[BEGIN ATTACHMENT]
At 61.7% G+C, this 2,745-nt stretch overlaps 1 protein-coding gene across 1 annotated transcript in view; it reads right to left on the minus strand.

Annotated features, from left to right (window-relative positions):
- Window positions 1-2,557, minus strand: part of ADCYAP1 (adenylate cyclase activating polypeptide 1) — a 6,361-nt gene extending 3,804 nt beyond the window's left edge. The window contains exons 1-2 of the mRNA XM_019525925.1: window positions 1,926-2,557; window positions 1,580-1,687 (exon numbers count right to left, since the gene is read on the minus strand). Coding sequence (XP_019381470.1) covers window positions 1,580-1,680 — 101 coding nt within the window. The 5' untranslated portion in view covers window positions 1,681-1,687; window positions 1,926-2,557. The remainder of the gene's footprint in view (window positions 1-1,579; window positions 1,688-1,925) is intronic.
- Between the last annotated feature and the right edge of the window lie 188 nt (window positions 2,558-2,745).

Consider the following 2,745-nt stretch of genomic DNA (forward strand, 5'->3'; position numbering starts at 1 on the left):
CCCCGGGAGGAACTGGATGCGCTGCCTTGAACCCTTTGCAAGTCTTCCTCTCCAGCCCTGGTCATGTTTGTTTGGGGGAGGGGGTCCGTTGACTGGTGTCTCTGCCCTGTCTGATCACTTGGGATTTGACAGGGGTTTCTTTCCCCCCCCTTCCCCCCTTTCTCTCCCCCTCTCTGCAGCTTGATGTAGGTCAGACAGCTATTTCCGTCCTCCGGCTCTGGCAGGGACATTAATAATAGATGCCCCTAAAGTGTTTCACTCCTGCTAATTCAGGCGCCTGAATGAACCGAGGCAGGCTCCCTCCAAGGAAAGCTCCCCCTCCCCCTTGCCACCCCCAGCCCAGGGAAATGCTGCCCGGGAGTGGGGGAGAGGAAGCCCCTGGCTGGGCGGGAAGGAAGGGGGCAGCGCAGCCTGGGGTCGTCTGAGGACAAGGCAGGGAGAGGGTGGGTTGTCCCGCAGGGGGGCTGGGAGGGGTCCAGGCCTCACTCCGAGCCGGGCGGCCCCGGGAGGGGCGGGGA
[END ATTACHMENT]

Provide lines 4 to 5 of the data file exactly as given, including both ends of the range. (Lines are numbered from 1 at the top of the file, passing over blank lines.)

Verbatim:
- Between the last annotated feature and the right edge of the window lie 188 nt (window positions 2,558-2,745).

Consider the following 2,745-nt stretch of genomic DNA (forward strand, 5'->3'; position numbering starts at 1 on the left):